The joint probability of b and z is given by P(b,z) = P(z|b) P(b) and by P(b,z) = P(b|z) P(z). Therefore the probability of P(b|z) = P(z|b) P(b) / P(z)by simply algebra. The probability P(z), i.e., the probability of the new data is equal to the sum over all of the possible beliefs of the joint probabilities P(b,z) for all values of b. This becomes:
Application to human-caused global warming
Our hypothesis that human-caused global warming is true has been questioned by the apparent “pause” in global warming since 1998. This has been a persistent denier argument and is discussed by Silver, and it is the “new” data Silver applies in his Bayesian analysis assuming that the temperature cooled during the decade between 2001 and 2010.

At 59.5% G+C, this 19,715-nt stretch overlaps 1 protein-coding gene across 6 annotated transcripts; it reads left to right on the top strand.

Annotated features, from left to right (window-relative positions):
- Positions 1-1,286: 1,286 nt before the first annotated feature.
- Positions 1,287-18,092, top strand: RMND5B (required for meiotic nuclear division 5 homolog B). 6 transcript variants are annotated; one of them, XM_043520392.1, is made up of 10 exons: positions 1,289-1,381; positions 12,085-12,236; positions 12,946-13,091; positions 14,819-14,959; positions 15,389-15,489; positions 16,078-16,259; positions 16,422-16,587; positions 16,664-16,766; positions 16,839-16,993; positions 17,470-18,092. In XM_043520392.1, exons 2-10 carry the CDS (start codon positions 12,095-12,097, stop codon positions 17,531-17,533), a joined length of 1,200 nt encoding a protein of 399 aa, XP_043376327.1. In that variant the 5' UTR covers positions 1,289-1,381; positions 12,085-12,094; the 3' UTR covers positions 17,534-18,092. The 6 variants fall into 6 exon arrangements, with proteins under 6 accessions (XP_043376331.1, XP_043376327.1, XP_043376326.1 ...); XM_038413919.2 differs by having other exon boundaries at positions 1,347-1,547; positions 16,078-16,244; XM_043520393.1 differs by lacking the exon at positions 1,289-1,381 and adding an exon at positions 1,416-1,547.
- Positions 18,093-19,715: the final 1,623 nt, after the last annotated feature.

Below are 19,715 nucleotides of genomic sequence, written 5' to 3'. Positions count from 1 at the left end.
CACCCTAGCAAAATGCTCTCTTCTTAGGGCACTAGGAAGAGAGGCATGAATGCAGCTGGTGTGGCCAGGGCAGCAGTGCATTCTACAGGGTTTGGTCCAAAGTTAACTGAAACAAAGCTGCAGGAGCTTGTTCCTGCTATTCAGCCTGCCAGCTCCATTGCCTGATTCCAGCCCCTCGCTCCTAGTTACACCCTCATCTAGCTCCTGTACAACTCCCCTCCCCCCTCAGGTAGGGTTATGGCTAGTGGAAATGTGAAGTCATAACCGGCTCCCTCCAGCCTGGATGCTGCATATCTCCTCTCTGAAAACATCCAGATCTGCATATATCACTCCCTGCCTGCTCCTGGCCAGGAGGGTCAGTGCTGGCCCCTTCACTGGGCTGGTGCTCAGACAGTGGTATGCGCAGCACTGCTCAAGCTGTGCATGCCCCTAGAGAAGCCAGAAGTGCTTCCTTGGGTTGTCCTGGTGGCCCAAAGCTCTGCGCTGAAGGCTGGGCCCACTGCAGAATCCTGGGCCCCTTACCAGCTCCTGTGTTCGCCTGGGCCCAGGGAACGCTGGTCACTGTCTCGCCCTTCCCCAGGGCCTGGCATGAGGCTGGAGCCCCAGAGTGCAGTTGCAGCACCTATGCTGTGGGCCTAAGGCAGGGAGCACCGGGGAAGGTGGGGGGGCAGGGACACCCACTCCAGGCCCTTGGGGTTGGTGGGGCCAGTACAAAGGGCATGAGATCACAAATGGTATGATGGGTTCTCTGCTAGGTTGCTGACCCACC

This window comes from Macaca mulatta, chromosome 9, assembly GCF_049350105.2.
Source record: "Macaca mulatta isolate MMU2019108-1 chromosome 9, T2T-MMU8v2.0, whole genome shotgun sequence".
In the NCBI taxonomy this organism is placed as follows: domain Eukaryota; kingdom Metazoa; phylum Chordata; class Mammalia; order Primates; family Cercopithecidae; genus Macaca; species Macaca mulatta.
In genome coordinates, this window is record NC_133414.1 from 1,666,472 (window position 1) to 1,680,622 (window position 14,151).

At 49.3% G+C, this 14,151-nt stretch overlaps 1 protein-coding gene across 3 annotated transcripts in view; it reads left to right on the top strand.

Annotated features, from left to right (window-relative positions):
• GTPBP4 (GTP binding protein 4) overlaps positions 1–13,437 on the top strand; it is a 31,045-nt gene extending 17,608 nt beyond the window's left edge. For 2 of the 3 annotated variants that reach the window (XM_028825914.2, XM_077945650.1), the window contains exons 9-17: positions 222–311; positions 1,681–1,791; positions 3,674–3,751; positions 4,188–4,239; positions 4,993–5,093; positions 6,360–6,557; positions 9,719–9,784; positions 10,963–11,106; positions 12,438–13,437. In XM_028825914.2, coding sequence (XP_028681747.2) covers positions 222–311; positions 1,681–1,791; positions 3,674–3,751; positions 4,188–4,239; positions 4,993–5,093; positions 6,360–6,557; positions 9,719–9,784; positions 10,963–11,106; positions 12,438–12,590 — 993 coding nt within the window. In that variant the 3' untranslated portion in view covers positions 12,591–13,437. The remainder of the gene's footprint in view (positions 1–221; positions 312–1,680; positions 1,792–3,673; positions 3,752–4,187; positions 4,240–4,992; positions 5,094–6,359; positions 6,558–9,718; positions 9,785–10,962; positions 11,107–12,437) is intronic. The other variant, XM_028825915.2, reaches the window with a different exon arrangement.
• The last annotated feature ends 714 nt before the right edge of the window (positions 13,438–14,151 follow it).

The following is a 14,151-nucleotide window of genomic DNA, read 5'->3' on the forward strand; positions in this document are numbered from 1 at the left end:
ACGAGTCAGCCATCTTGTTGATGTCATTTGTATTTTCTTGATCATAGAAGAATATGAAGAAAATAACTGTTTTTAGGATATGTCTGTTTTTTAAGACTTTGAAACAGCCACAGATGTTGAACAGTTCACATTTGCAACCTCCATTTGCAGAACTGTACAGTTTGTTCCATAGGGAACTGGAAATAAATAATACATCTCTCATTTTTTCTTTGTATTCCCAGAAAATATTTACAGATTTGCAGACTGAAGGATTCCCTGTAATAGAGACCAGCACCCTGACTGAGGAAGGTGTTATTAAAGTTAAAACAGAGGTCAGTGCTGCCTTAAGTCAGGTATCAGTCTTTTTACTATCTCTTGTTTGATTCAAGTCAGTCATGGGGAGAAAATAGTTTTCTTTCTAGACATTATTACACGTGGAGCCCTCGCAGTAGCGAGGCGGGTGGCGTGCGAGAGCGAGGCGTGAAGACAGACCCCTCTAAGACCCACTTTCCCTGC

Climate scientists have attributed the apparent “pause” in part to an increase in sulfur dioxide emissions from China’s coal fired power plants. China’s economy has been on hyper drive since 2000 driven by coal. Atmospheric sulfur dioxide reflects solar energy back into space and therefore has a cooling effect on the Earth surface but it has a short residency time relative to carbon dioxide and rains out quickly. Silver mentions this. Another observation is that the oceans have been absorbing the lion’s share of the heat without any pause . This is shown in Figure 1. As even former denier turned acceptor Richard Muller pointed out, land surface temperatures have continued rising unabated . Figure 2 shows Muller’s analysis of the measurements of the Earth land surface temperature record and there is no pause. Also every year during the decade (2001 – 2010) was warmer than every year prior to 1995. Furthermore the 1980’s were warmer than any prior decade since temperature records have been kept and the 1990’s were warmer than the 1980’s and the aught’s were the warmest decade ever recorded and by a huge amount, a whopping 0.2 degrees Celsius! Given this fuller information the discrepancy of missing heat is not that remarkable. To claim there has been a “pause” is misleading. To claim that the surface temperature has fallen during the decade as Silver does is false as shown by the faint red trend line in Figure 3, below. In this way, Silver introduces misinformation and noise into his Bayesian analysis.